Writing Your Family Story

Today’s guest blogger is Donna Schlachter.  She lives in Denver with husband Patrick, her first-line editor and biggest fan. She writes historical suspense under her own name, and contemporary suspense under her alter ego of Leeann Betts. She is a hybrid publisher who has published a number of books under her pen name and under her own name. Donna is also a ghostwriter and editor of fiction and non-fiction, and judges in a number of writing contests.

A couple of years ago, I had the unhappy fortune to be with my father as he answered questions for the intake counselor at a hospice facility. He patiently answered her questions about his family, his children, what he’d done for a living, until he grew tired. And then he simply said, “If you want to know any more, read the book.”

“Read the book?” She looked at each sibling. “What book?”

“There on the bookcase.”

I handed her the book. “It’s the first part of his life, up until he married my mom, and then the last part, where he found his half-siblings from his father’s side of the family.”

She thumbed through the book then she looked up at us again. “You won’t believe how many family members come through here every year who say they wished they’d listened more closely to their parent’s stories. Or how many parents who say they wished they’d taken time to write down the stories. This is the first time I’ve met anybody who actually did it. You have a treasure here.”

Even if you don’t think of yourself as a writer, you might want to record family stories for future generations. Here is the process we used to write the book for family only and then prepare it for the general market.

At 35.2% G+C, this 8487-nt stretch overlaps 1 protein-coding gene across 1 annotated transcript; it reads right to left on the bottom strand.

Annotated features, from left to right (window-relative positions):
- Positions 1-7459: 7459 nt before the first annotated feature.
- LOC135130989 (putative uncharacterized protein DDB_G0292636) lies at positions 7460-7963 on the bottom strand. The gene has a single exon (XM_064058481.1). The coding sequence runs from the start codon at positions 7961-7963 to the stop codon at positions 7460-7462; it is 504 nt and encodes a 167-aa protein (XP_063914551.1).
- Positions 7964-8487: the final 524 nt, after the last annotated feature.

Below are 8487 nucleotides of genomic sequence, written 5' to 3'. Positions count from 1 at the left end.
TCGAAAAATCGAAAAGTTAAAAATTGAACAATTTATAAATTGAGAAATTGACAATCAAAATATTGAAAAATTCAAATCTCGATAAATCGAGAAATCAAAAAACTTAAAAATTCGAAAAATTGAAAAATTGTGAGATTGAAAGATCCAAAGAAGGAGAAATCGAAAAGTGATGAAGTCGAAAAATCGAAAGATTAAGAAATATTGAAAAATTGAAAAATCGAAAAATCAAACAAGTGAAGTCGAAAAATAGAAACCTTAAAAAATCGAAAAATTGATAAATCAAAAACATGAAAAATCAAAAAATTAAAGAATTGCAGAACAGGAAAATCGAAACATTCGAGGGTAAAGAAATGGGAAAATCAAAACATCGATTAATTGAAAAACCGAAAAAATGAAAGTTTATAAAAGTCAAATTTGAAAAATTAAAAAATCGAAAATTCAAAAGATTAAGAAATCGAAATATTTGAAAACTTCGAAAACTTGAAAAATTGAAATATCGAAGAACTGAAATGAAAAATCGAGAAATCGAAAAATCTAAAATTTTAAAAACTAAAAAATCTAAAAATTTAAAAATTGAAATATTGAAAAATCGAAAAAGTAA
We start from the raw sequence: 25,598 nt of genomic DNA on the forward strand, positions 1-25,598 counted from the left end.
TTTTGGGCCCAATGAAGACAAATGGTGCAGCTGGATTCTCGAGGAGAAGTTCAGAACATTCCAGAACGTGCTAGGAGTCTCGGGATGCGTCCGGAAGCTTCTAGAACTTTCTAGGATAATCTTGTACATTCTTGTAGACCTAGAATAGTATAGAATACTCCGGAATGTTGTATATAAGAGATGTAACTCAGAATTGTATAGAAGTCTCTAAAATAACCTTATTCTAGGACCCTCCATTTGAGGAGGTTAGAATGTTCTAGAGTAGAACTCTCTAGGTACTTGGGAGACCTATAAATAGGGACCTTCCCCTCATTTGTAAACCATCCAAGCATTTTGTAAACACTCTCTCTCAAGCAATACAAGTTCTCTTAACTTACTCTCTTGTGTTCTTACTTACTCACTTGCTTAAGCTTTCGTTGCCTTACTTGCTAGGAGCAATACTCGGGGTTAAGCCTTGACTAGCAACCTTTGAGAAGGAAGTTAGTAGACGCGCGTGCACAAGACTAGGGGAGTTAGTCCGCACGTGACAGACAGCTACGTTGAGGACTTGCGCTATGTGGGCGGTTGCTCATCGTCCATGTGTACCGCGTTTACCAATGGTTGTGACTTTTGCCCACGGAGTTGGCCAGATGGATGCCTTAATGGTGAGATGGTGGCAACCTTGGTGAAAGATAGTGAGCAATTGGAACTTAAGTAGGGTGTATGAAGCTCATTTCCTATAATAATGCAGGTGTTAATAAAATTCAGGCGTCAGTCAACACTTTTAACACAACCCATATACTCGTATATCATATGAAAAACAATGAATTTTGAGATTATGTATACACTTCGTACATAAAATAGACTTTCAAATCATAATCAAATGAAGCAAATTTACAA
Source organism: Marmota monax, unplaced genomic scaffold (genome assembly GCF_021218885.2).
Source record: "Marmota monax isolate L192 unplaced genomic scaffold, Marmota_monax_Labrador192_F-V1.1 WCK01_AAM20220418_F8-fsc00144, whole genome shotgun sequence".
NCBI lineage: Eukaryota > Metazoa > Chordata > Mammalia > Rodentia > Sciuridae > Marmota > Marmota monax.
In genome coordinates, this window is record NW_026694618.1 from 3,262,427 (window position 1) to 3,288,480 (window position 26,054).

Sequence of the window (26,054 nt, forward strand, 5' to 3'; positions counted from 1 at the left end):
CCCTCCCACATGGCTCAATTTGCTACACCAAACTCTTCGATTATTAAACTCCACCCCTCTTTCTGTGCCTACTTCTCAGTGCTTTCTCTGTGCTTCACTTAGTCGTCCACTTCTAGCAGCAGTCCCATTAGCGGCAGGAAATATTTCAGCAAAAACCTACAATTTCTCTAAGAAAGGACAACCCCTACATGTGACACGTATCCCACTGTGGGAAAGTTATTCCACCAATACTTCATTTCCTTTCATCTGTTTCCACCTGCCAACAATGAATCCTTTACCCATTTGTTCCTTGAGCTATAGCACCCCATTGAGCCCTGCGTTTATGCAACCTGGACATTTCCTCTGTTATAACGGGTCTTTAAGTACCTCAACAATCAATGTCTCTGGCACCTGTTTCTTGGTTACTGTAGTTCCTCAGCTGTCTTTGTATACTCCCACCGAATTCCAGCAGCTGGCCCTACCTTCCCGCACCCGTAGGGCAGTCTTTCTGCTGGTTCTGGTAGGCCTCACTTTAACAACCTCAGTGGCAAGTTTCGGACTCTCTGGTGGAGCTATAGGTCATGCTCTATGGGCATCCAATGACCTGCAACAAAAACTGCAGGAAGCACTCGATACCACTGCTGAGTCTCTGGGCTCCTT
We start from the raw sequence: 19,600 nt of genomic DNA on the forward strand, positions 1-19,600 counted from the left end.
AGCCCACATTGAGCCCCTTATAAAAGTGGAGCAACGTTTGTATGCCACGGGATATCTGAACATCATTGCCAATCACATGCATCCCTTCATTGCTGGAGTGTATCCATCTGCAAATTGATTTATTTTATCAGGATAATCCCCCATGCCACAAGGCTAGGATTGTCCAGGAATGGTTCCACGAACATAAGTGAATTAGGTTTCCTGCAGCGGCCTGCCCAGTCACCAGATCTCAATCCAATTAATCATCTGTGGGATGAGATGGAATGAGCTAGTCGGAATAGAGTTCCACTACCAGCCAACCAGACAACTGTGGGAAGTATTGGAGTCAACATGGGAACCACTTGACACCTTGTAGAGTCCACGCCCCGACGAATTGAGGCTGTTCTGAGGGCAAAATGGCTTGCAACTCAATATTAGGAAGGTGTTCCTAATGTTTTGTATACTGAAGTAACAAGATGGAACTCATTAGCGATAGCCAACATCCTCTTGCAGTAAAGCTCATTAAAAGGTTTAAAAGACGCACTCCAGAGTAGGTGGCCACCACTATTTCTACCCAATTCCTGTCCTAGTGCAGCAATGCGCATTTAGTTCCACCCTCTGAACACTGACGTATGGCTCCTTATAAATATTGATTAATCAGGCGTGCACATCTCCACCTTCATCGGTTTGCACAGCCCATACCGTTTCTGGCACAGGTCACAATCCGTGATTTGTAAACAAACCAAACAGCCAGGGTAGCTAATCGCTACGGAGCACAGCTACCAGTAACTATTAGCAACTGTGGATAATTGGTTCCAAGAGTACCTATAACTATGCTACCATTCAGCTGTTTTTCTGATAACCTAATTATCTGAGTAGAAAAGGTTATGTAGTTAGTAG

1. Decide what your goal is: first and foremost, this was a history book for the family. Secondly, he knew his story wasn’t unique, but the setting and the characters were, and we felt that would set the book apart in the general market.
  2. Decide the structure: he wanted to tell three separate stories including how he came to be born and placed in the family he was raised in, his life growing up in a unique setting, and finding his half-siblings on his birth father’s side of the family. So we went with the three-books-in-one approach, from two different points of view, his birth mother’s and his.
  3. Decide what to include: a person’s life has innumerable stories, so we kept to the ones that best described my father—pragmatic, logical, forward-thinking.
  4. Decide whom to protect: in the family-only version, we toned down some stories where we felt we knew the truth but couldn’t prove it, while in the market version, we changed the names of the characters, kept the name of the town, and wrote it the way we believed it happened.
  5. Decide what to exclude: my father came to Christ three weeks before he passed away, so that was a huge part of the family-only book, even though it was a short part of his life on this earth. The title, My Cup Has Overflowed, came from a song I love called “I’m drinking from my saucer, Lord, because my cup has overflowed”. We decided not to include much of that story in the market version.

So, if you’re thinking about writing your family story, don’t wait. If you’re tired of hearing Uncle John’s stories or Grandma Mary’s tales, don’t tune them out. Write the stories. They won’t always be here.

Donna  will be teaching an online course for American Christian Fiction Writers in June 2017, “Don’t let your subplots sink your story”.   Her current release, Echoes of the Heart, a 9-in-1 novella collection titledPony Express Romance Collection” released April 1. 

Facebook: www.Facebook.com/DonnaschlachterAuthor

Twitter: www.Twitter.com/DonnaSchlachter

Books: http://amzn.to/2ci5Xqq

Echoes of the Heart: http://amzn.to/2lBaqcW

9 thoughts on “Writing Your Family Story